When you focus on something that’s not at infinity but much closer, say 3m, the effective focal length of your lens will change. It has to, otherwise you wouldn’t be in focus! Lens elements move around, the various cardinal points and planes shift.

    How things change depends on the design of the objective. I’ve quickly whipped up two dummy model objectives in optical modelling software. One has a length of 100 mm, the other of 70 mm, but they are both 200mm focal length objectives when focussed at infinity, consisting of three idealised lenses.

    When I focus them at 3m, their EFLs change to 177mm and 167mm respectively. That immediately translates to quite different fields-of-view.

    1. patrickhadfield Post author

      Thanks for doing so much work! I appreciate it.

      At first glance, that makes sense, but I’ll need to think about it a but to fully understand.

  3. Tom Nicholls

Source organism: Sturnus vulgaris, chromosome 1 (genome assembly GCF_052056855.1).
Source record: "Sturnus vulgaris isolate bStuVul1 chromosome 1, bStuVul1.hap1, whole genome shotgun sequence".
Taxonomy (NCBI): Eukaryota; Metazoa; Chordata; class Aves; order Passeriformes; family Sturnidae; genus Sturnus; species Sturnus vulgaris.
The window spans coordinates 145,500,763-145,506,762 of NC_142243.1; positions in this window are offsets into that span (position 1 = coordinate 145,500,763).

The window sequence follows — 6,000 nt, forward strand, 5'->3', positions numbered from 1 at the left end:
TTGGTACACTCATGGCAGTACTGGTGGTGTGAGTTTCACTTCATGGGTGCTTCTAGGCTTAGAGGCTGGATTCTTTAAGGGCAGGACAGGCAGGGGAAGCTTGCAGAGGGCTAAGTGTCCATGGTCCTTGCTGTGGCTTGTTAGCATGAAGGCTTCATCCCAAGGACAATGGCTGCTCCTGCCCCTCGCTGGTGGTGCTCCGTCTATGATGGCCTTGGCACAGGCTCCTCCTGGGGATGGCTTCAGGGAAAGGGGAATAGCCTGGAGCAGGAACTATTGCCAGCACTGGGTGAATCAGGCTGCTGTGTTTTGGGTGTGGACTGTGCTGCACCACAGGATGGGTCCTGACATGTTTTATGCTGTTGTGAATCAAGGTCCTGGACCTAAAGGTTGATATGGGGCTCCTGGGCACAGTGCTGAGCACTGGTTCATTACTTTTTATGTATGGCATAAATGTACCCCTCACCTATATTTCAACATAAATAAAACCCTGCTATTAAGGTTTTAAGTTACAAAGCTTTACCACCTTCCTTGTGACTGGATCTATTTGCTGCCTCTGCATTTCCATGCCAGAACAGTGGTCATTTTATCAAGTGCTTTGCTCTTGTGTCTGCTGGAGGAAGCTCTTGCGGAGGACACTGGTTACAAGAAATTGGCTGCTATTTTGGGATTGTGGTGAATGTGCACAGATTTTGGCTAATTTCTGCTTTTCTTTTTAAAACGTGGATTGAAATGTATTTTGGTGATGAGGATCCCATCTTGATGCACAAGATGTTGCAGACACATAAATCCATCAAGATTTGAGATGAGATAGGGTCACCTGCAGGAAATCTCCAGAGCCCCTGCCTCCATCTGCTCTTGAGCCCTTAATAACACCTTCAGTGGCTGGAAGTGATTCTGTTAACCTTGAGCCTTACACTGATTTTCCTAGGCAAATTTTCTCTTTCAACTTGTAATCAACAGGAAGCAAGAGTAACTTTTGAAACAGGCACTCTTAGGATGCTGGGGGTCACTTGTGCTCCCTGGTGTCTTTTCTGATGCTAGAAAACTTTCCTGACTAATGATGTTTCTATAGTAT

200mm has got to produce the same field of view in all cases, by simple geometry:

    x(o)/x(i) = d/f

    x(o) is the field of view (=the size of object that will be projected on the sensor)
    x(i) is the size of the image on the sensor
    f is the focal length
    d is the distance of the object from the lens

    f,d and x(i) are fixed – the same in all cases.
    So x(o) must also always be the same.

    Unless you walked closer to the bookcase in one instance :)

    1. patrickhadfield Post author

      Thanks, Tom! Essentially I think you are saying that 200mm *ought* to be 200mm regardless – my initial gut reaction.

      I definitely didn’t move closer to the bookcase! ;)

    2. patrickhadfield Post author

      For other’s who may have read Tom’s comment, he just posted this link via Twitter, including a diagram detailing the geometry…